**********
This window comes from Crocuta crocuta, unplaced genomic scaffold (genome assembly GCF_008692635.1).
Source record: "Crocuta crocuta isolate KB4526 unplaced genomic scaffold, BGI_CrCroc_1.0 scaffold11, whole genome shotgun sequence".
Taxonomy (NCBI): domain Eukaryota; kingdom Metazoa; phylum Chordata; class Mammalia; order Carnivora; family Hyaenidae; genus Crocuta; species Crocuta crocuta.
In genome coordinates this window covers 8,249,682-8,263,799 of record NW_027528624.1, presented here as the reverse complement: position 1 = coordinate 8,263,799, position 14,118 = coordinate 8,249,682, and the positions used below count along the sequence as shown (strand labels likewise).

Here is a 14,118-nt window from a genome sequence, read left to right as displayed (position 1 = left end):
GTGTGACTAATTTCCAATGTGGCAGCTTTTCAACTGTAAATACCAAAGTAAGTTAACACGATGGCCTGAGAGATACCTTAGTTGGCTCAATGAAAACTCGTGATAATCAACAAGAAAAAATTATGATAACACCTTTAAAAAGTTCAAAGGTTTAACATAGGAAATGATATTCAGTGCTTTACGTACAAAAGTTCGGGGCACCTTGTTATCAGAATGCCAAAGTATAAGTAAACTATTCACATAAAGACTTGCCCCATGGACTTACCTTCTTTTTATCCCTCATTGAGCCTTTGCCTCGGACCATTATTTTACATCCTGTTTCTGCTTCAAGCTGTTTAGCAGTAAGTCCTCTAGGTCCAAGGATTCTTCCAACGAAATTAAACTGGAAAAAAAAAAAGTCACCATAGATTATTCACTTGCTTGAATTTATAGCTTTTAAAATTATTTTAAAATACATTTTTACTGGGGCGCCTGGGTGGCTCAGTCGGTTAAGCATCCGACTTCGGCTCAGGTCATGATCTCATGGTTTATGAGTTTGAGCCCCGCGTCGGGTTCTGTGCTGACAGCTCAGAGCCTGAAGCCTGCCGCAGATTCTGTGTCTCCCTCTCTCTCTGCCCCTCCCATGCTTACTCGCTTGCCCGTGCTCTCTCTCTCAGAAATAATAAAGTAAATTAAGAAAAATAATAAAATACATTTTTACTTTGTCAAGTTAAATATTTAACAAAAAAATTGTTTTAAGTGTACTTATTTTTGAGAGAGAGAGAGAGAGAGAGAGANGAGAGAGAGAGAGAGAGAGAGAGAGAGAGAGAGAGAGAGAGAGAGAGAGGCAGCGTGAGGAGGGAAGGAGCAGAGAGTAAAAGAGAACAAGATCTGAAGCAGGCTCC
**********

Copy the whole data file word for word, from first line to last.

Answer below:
This window comes from Crocuta crocuta, unplaced genomic scaffold (genome assembly GCF_008692635.1).
Source record: "Crocuta crocuta isolate KB4526 unplaced genomic scaffold, BGI_CrCroc_1.0 scaffold11, whole genome shotgun sequence".
Taxonomy (NCBI): domain Eukaryota; kingdom Metazoa; phylum Chordata; class Mammalia; order Carnivora; family Hyaenidae; genus Crocuta; species Crocuta crocuta.
In genome coordinates this window covers 8,249,682-8,263,799 of record NW_027528624.1, presented here as the reverse complement: position 1 = coordinate 8,263,799, position 14,118 = coordinate 8,249,682, and the positions used below count along the sequence as shown (strand labels likewise).

Here is a 14,118-nt window from a genome sequence, read left to right as displayed (position 1 = left end):
GTGTGACTAATTTCCAATGTGGCAGCTTTTCAACTGTAAATACCAAAGTAAGTTAACACGATGGCCTGAGAGATACCTTAGTTGGCTCAATGAAAACTCGTGATAATCAACAAGAAAAAATTATGATAACACCTTTAAAAAGTTCAAAGGTTTAACATAGGAAATGATATTCAGTGCTTTACGTACAAAAGTTCGGGGCACCTTGTTATCAGAATGCCAAAGTATAAGTAAACTATTCACATAAAGACTTGCCCCATGGACTTACCTTCTTTTTATCCCTCATTGAGCCTTTGCCTCGGACCATTATTTTACATCCTGTTTCTGCTTCAAGCTGTTTAGCAGTAAGTCCTCTAGGTCCAAGGATTCTTCCAACGAAATTAAACTGGAAAAAAAAAAAGTCACCATAGATTATTCACTTGCTTGAATTTATAGCTTTTAAAATTATTTTAAAATACATTTTTACTGGGGCGCCTGGGTGGCTCAGTCGGTTAAGCATCCGACTTCGGCTCAGGTCATGATCTCATGGTTTATGAGTTTGAGCCCCGCGTCGGGTTCTGTGCTGACAGCTCAGAGCCTGAAGCCTGCCGCAGATTCTGTGTCTCCCTCTCTCTCTGCCCCTCCCATGCTTACTCGCTTGCCCGTGCTCTCTCTCTCAGAAATAATAAAGTAAATTAAGAAAAATAATAAAATACATTTTTACTTTGTCAAGTTAAATATTTAACAAAAAAATTGTTTTAAGTGTACTTATTTTTGAGAGAGAGAGAGAGAGAGAGAGANGAGAGAGAGAGAGAGAGAGAGAGAGAGAGAGAGAGAGAGAGAGAGAGAGGCAGCGTGAGGAGGGAAGGAGCAGAGAGTAAAAGAGAACAAGATCTGAAGCAGGCTCC